Serrano-Ibáñez, Elena Rocío; López-Martínez, Alicia Eva; Ruiz-Párraga, Gema Teresa; Esteve, Rosa; Ramírez-Maestre, Carmen; Rey-Peña, Lourdes

    2015-01-01

    Bullying is a relationship in which an individual, or a group of individuals, intentionally and repeatedly perpetrates aggressive behaviors towards someone unable to defend himself/herself. Traditional forms of bullying consist of physical, verbal and covert forms of aggressive behaviors. Recently, the new phenomenon of cyberbullying has emerged. This relatively new form of bullying is defined as a behavior displayed through electronic or digital media. Multiple variables have been related to...

  9. PERILAKU BULLYING: ASESMEN MULTIDIMENSI DAN INTERVENSI SOSIAL

    Directory of Open Access Journals (Sweden)

    Husmiati Yusuf

    2012-10-01

    Full Text Available This paper presented an overview about bullying, multidimentional assessment, and social intervention. Bullying is an act of repeated aggressive behavior in order to intentionally hurt another person physically or mentally. Bullying is characterized by an individual behaving in a certain way to gain power over another person. Behaviors may include name calling, verbal or written abuse, exclusion from activities, exclusion from social situations, physical abuse, or coercion. Bullying in schools sometimes consists of a group of students taking advantage of, or isolating one student in particular and gaining the loyalty of bystanders who want to avoid becoming the next victim. To comprehensively understand about bullying, professional helpers (psychologist, counsellor, and social worker need to do a multidimentional assesment. Based on this issue, this paper suggested three intervention programs to prevent and combating the bullying behavior in the schools is Citizens’ Responsibility Program. Keywords: school, bullying, assessment, intervention

  10. Psychological Outcomes of Bullying Among Athletes

    Directory of Open Access Journals (Sweden)

    Veli Onur Celik

    2016-06-01

    Full Text Available Bullying may lead to multiple consequences including academic, social and psychological problems. Bullying, like with in many other branches, has been a major problem in sports. Every form of bullying is described in sports. The competitive nature of sports might unconsciously support bullying. The studies showed that victimization caused by bullying may lead to psychological and physical medical problems as well as unplesant results such as drug abuse and predisposition to crime. In this review we explained the differences between the terms bullying and mobbing and then tried to draw attention to psychological consequences of being exposed to bullying among athletes. [Archives Medical Review Journal 2016; 25(2.000: 152-162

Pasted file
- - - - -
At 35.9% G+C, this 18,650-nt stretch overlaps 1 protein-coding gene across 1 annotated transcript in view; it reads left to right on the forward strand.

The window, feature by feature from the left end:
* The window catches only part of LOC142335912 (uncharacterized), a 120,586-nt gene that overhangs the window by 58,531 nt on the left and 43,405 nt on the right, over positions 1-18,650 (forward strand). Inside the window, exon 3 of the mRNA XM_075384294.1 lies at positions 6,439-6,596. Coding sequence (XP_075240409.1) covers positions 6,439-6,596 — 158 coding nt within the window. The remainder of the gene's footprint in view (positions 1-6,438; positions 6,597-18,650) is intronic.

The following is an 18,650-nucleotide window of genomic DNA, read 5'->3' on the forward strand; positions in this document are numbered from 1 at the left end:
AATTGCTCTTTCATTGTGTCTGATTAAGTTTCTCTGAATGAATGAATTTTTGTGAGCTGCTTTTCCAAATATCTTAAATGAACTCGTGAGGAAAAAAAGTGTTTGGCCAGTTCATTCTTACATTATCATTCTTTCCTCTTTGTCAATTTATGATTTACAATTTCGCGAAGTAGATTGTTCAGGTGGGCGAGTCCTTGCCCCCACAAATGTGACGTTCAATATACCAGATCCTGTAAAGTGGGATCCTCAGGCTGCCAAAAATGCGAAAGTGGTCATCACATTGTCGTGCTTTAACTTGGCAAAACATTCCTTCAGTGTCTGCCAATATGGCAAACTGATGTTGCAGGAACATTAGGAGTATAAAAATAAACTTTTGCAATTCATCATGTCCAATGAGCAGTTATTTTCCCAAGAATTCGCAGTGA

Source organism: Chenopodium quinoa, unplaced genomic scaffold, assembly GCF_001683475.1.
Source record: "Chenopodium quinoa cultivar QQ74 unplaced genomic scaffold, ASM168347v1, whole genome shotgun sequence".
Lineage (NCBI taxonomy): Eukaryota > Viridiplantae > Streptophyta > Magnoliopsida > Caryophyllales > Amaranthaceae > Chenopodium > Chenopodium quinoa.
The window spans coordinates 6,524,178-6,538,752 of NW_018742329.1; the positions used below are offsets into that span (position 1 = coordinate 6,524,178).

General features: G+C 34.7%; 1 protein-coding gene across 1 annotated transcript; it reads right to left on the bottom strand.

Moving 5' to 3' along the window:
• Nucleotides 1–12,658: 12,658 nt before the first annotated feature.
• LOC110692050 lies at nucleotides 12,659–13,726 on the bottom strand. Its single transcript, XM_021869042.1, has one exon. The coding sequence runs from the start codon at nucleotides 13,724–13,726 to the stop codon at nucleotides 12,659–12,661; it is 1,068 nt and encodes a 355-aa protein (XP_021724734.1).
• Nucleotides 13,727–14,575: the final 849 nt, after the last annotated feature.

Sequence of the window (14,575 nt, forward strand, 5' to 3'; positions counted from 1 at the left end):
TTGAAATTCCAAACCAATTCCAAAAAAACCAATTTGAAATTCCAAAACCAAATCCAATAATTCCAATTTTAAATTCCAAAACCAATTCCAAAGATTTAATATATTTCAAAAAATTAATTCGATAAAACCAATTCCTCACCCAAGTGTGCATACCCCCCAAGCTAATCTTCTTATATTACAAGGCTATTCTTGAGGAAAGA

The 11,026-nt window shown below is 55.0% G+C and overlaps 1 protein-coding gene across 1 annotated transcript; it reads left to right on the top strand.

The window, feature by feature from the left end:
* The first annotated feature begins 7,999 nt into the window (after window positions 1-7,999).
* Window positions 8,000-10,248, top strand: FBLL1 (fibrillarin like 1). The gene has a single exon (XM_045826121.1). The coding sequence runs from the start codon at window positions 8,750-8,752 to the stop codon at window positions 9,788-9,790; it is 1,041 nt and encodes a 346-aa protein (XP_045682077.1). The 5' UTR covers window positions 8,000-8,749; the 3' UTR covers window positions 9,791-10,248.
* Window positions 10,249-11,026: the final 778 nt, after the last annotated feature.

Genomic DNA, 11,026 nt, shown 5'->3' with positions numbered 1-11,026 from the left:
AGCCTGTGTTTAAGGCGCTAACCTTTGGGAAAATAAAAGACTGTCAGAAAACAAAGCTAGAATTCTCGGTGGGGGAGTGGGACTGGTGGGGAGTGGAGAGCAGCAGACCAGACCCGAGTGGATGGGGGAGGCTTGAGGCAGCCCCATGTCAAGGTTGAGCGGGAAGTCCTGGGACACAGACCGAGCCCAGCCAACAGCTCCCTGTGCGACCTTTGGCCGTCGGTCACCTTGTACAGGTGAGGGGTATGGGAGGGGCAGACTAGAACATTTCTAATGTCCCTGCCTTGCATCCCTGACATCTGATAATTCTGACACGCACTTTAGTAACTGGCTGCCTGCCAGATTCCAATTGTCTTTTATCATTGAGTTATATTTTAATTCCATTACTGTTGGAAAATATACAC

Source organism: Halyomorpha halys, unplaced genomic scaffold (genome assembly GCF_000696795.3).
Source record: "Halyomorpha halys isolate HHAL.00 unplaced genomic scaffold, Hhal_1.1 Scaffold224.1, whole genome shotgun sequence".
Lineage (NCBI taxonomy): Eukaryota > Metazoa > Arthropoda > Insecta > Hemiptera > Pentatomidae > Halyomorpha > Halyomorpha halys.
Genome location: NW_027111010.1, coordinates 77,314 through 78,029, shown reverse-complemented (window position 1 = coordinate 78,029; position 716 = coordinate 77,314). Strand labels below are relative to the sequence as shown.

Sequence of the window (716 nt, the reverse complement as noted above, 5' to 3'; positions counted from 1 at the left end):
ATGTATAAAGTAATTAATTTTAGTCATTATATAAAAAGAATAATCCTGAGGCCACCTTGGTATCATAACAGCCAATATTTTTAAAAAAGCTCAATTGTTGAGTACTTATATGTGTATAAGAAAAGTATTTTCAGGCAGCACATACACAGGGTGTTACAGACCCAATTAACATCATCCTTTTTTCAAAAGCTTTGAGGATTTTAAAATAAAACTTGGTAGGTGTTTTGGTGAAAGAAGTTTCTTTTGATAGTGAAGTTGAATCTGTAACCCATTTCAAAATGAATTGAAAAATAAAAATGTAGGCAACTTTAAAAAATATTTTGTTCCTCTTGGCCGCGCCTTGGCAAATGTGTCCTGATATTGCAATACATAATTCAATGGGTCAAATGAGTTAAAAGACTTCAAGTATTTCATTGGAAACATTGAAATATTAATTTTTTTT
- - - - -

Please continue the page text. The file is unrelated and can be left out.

11. Patterns of Bullying and Sexual Harassment: Connections with Parents and Teachers as Direct Protective Factors.

    Science.gov (United States)

    Doty, Jennifer L; Gower, Amy L; Rudi, Jessie H; McMorris, Barbara J; Borowsky, Iris W

    2017-11-01

    Involvement in bullying and sexual harassment in adolescence is associated with a variety of internalizing, externalizing, and health-risk behaviors. Yet, the two behaviors are often studied independently. The current study examined how bullying and sexual harassment co-occur and whether social connections protected youth from risk patterns. The data for this study come from the 2013 Minnesota Student Survey (N = 121,311; 50% female, 74% White, 26% received free or reduced-price lunch; M age  = 14.9, SD = 1.3). Students reported on bullying and sexual harassment victimization and perpetration. Using latent class analysis, youth were classified into five patterns: High-Risk of All Forms of Victimization and Perpetration (7%), Relational and Cyberbullying Victimization (17%), Sexual Harassment Victimization and Perpetration (8%), Physical Bullying Perpetration (6%), and Low-Risk (62%). Compared to the low-risk class, the four other classes had lower levels of social connections, particularly with teachers and parents. Older youth (9th and 11th grade students) were at greater risk for the sexual harassment pattern, while younger youth (8th grade students) were at greater risk for bullying patterns. The results indicate that efforts to reduce bullying should also address sexual harassment and social connections with adults.